Consolidating the first-grade classes at Sandy Hook Elementary School, where 20 young students were shot dead last week, is part of the complicated and sensitive process of preparing for the surviving students' return next month to a refurbished middle school in neighboring Monroe.
Newtown Superintendent of Schools Janet Robinson, in an interview Friday with The Associated Press, said most of the classes will remain intact, except the first grade, which lost the students in an attack by a gunman who also killed six educators, his mother and himself. She said one of the school's three first-grade classes has just one remaining student.
Robinson said she expects most of the Sandy Hook teachers will be on hand when students begin classes at the former Chalk Hill school, just a few miles away, on Jan. 3.
"We're going to have a lot of support for them," Robinson said of the approximately 30 teachers and staff members from Sandy Hook. "Certainly, if they need more time, they can have more time. But I think many don't want their children -- they own those children -- they don't want them to be with a substitute. So I think most of them are going to try to come back."
Approximately 500 students attend Sandy Hook, which includes kindergarten through fourth grade. Because the children are so young, Robinson said work needed to be done to accommodate them, including raising the bathroom floors so they can reach the toilets. She said rooms have been repainted, the school's technology has been upgraded and teachers from Monroe have volunteered to decorate the classrooms.
Chalk Hill hasn't been used as a middle school for two years, she said, adding Monroe is allowing Newtown to use it for free.
"We're so fortunate," said Robinson, the Newtown superintendent for the past five years. "Monroe is a great neighbor."
Parents will have an opportunity on Jan. 2, the day when the rest of Newtown students return from their holiday break, to tour the school and reconnect with friends and teachers. The teachers will meet that morning.
Sandy Hook parents were updated on the situation during a private meeting at Newtown High School on Thursday. Robinson said officials from Newtown and Monroe, including the respective police chiefs, tried to reassure them that efforts are being made to keep their children safe.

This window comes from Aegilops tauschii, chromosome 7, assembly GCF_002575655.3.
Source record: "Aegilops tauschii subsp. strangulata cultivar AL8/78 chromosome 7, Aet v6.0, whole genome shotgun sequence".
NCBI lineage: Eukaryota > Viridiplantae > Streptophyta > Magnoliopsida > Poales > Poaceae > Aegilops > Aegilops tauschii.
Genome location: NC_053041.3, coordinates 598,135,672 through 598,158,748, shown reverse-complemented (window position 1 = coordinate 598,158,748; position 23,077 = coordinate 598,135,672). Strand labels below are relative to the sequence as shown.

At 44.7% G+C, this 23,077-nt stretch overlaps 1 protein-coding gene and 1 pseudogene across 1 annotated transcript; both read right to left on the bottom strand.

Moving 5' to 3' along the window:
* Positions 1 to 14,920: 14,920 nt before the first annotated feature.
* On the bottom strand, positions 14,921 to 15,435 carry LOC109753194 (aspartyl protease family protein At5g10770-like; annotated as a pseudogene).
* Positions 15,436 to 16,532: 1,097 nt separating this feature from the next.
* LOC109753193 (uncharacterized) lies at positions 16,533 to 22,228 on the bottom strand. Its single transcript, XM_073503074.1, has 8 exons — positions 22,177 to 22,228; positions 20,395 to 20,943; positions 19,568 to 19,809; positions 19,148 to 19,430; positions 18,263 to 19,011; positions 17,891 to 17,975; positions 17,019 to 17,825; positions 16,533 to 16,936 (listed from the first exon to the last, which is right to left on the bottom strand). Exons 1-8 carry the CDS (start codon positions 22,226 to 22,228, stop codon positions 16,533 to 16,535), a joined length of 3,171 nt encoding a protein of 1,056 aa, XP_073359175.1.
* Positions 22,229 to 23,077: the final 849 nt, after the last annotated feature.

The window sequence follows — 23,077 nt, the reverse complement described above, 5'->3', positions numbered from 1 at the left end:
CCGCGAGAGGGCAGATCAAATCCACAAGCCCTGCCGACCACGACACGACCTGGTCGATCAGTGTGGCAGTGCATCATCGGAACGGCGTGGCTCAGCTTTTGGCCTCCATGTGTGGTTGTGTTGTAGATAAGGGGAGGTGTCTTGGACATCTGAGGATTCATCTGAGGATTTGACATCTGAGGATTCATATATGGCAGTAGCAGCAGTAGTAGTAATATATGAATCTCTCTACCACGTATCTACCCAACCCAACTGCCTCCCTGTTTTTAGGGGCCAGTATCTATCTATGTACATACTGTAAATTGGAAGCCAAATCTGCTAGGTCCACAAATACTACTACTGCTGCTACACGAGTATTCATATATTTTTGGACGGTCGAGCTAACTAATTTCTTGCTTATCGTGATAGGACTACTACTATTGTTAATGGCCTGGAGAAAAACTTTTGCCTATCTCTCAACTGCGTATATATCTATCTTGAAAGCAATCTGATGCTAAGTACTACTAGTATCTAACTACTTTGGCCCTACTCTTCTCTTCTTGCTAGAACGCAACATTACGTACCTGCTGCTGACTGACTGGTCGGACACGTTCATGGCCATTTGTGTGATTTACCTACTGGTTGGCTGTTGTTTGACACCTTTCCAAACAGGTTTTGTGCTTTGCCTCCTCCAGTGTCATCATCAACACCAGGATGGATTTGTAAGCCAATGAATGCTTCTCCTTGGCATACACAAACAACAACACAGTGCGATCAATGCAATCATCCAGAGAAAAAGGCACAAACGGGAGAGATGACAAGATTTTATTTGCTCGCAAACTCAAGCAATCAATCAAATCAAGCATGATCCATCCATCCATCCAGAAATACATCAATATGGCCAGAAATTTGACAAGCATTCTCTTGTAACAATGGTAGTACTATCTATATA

"When they left, it was an upbeat atmosphere in the room," Robinson said. "This is an awful thing that the Sandy Hook community -- and they really are a community. It's an awful thing they experienced, but we're all going to make it through, we're all going to do this."
Robinson, who on Friday morning observed a moment of silence for the victims with Gov. Dannel Malloy and other officials, said she has lost count of how many funerals and wakes she has attended. She is trying to attend at least a wake or funeral for all 20 students and six staff members.
She recalled Friday not realizing the breadth of the Dec. 14 tragedy until hours after her office got a call around 9:30 a.m. from the school bus company, saying it had heard about a shooting at Sandy Hook.
"I said, `Well there can't be a shooting at Sandy Hook. It must be in the neighborhood,"' she said.
Robinson then asked her secretary to call the school to find out if it needed to go into a lockdown mode but no one answered the phone.
When she arrived at the Sandy Hook firehouse where families were gathering, she said, she still didn't have a handle on the number of victims. Frantic parents where asking about teacher Victoria Soto's class. Soto, 27, was among those killed in the massacre.
Robinson said she knew at that point one teacher had called from the school on her cellphone, telling authorities she was hiding with her students in a room. Robinson said she also knew of children who had escaped the building and were discovered at the police station and other locations.
"I still didn't know if I might find other groups of kids yet," she said. "I didn't know for quite some time."
Eventually the police chief asked to talk to her outside.
"And I'll just remember standing there, against an emergency vehicle, all kinds of helicopters overhead, and he said, `Janet, this is much worse than you're probably thinking,"' she said.
Robinson recalled saying the death of one child was awful but the chief told her there were "quantities" of fatalities.
"It takes your breath away," she said.